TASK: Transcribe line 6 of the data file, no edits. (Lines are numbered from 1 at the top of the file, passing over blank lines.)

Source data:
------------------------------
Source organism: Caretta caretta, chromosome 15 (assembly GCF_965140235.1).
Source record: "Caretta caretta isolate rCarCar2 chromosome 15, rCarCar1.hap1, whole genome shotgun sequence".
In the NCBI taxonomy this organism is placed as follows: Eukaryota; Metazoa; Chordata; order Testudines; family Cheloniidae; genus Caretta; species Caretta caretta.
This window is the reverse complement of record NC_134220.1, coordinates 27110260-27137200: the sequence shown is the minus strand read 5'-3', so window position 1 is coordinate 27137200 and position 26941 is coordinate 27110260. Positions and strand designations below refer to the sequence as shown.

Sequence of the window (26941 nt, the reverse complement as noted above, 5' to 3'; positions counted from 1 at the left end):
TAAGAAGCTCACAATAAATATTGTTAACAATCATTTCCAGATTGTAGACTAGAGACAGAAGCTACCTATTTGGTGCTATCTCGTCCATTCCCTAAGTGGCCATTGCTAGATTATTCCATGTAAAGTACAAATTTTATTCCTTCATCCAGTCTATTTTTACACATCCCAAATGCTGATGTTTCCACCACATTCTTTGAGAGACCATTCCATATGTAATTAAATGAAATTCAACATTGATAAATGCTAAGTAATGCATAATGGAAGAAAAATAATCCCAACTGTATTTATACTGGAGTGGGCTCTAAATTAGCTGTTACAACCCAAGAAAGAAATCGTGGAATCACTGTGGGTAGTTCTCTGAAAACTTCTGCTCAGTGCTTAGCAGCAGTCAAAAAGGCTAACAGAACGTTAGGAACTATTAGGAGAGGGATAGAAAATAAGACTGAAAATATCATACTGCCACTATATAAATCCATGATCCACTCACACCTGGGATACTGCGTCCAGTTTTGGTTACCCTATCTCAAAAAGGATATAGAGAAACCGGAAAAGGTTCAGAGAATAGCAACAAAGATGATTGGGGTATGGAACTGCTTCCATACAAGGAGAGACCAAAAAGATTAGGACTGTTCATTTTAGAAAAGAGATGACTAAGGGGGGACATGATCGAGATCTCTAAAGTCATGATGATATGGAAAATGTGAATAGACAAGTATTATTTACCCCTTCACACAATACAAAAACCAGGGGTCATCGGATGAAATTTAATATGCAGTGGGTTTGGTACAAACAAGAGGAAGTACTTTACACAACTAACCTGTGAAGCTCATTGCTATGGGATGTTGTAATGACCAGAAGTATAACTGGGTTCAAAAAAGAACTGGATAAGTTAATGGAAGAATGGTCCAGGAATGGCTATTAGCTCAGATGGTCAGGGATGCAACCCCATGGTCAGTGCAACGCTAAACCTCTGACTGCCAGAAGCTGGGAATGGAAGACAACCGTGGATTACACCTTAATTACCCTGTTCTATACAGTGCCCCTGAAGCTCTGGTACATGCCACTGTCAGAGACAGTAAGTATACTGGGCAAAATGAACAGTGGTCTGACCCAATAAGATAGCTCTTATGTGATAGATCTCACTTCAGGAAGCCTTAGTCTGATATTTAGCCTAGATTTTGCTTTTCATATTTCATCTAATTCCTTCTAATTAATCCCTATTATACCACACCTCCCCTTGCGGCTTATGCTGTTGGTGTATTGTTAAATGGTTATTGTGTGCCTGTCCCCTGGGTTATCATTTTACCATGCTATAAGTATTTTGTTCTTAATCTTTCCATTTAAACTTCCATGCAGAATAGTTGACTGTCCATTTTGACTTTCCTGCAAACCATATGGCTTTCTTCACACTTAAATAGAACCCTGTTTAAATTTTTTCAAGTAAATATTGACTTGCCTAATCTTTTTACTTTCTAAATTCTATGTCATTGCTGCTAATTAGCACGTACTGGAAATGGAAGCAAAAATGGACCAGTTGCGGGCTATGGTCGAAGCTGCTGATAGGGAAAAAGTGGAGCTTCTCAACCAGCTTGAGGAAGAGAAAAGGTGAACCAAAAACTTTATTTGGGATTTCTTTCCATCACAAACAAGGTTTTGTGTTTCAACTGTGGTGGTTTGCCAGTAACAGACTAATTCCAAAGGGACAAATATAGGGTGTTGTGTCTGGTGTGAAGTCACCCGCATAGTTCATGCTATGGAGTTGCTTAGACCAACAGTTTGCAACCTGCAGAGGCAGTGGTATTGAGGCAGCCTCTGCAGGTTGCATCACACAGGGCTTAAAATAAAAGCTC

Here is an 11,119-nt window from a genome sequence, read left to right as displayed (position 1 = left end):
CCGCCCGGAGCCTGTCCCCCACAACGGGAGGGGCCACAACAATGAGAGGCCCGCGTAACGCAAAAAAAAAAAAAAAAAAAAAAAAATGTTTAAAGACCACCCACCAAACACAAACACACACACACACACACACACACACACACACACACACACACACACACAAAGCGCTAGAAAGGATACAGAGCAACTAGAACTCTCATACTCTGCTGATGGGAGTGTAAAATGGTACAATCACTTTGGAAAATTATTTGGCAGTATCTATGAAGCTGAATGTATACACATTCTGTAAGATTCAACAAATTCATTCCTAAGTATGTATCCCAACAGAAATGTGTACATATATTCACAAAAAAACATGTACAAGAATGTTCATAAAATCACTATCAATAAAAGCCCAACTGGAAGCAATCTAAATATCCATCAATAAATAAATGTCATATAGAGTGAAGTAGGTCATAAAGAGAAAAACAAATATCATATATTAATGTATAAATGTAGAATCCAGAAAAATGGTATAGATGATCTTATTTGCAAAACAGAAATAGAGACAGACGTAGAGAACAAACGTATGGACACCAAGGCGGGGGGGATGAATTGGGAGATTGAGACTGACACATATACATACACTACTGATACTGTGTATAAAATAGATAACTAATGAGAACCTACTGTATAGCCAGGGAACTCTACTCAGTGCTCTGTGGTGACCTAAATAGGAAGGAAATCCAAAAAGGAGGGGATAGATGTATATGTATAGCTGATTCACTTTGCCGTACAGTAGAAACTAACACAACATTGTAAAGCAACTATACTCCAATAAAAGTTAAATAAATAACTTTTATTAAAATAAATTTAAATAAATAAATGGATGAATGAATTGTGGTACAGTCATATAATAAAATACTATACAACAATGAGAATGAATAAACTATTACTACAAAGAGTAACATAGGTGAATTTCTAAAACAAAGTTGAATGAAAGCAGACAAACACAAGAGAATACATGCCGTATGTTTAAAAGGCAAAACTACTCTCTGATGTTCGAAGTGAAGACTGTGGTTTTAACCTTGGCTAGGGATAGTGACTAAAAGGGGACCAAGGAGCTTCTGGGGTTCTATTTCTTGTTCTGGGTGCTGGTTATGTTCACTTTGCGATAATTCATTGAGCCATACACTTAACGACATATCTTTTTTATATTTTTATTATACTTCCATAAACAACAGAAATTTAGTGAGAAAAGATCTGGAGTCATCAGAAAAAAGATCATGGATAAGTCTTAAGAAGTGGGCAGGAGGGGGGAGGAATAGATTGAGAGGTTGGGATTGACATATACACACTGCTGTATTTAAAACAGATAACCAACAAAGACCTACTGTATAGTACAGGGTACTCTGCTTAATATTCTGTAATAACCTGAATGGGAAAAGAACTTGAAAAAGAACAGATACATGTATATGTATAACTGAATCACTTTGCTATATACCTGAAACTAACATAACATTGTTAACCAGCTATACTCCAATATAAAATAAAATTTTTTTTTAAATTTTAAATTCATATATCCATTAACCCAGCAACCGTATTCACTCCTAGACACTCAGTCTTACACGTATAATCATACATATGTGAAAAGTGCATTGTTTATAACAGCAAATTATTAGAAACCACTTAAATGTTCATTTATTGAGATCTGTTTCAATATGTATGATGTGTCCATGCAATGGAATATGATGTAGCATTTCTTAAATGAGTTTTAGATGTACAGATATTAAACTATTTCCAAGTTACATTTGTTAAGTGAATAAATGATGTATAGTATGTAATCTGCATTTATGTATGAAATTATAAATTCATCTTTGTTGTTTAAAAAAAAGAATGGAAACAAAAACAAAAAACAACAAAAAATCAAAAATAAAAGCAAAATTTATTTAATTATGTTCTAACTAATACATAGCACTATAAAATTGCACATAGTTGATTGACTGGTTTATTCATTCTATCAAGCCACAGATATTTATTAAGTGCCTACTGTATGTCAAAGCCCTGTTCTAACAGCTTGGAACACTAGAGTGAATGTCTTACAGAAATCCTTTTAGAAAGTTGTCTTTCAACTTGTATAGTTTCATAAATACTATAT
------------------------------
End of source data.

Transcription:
TAAGAAGCTCACAATAAATATTGTTAACAATCATTTCCAGATTGTAGACTAGAGACAGAAGCTACCTATTTGGTGCTATCTCGTCCATTCCCTAAGTGGCCATTGCTAGATTATTCCATGTAAAGTACAAATTTTATTCCTTCATCCAGTCTATTTTTACACATCCCAAATGCTGATGTTTCCACCACATTCTTTGAGAGACCATTCCATATGTAATTAAATGAAATTCAACATTGATAAATGCTAAGTAATGCATAATGGAAGAAAAATAATCCCAACTGTATTTATACTGGAGTGGGCTCTAAATTAGCTGTTACAACCCAAGAAAGAAATCGTGGAATCACTGTGGGTAGTTCTCTGAAAACTTCTGCTCAGTGCTTAGCAGCAGTCAAAAAGGCTAACAGAACGTTAGGAACTATTAGGAGAGGGATAGAAAATAAGACTGAAAATATCATACTGCCACTATATAAATCCATGATCCACTCACACCTGGGATACTGCGTCCAGTTTTGGTTACCCTATCTCAAAAAGGATATAGAGAAACCGGAAAAGGTTCAGAGAATAGCAACAAAGATGATTGGGGTATGGAACTGCTTCCATACAAGGAGAGACCAAAAAGATTAGGACTGTTCATTTTAGAAAAGAGATGACTAAGGGGGGACATGATCGAGATCTCTAAAGTCATGATGATATGGAAAATGTGAATAGACAAGTATTATTTACCCCTTCACACAATACAAAAACCAGGGGTCATCGGATGAAATTTAATATGCAGTGGGTTTGGTACAAACAAGAGGAAGTACTTTACACAACTAACCTGTGAAGCTCATTGCTATGGGATGTTGTAATGACCAGAAGTATAACTGGGTTCAAAAAAGAACTGGATAAGTTAATGGAAGAATGGTCCAGGAATGGCTATTAGCTCAGATGGTCAGGGATGCAACCCCATGGTCAGTGCAACGCTAAACCTCTGACTGCCAGAAGCTGGGAATGGAAGACAACCGTGGATTACACCTTAATTACCCTGTTCTATACAGTGCCCCTGAAGCTCTGGTACATGCCACTGTCAGAGACAGTAAGTATACTGGGCAAAATGAACAGTGGTCTGACCCAATAAGATAGCTCTTATGTGATAGATCTCACTTCAGGAAGCCTTAGTCTGATATTTAGCCTAGATTTTGCTTTTCATATTTCATCTAATTCCTTCTAATTAATCCCTATTATACCACACCTCCCCTTGCGGCTTATGCTGTTGGTGTATTGTTAAATGGTTATTGTGTGCCTGTCCCCTGGGTTATCATTTTACCATGCTATAAGTATTTTGTTCTTAATCTTTCCATTTAAACTTCCATGCAGAATAGTTGACTGTCCATTTTGACTTTCCTGCAAACCATATGGCTTTCTTCACACTTAAATAGAACCCTGTTTAAATTTTTTCAAGTAAATATTGACTTGCCTAATCTTTTTACTTTCTAAATTCTATGTCATTGCTGCTAATTAGCACGTACTGGAAATGGAAGCAAAAATGGACCAGTTGCGGGCTATGGTCGAAGCTGCTGATAGGGAAAAAGTGGAGCTTCTCAACCAGCTTGAGGAAGAGAAAAGGTGAACCAAAAACTTTATTTGGGATTTCTTTCCATCACAAACAAGGTTTTGTGTTTCAACTGTGGTGGTTTGCCAGTAACAGACTAATTCCAAAGGGACAAATATAGGGTGTTGTGTCTGGTGTGAAGTCACCCGCATAGTTCATGCTATGGAGTTGCTTAGACCAACAGTTTGCAACCTGCAGAGGCAGTGGTATTGAGGCAGCCTCTGCAGGTTGCATCACACAGGGCTTAAAATAAAAGCTC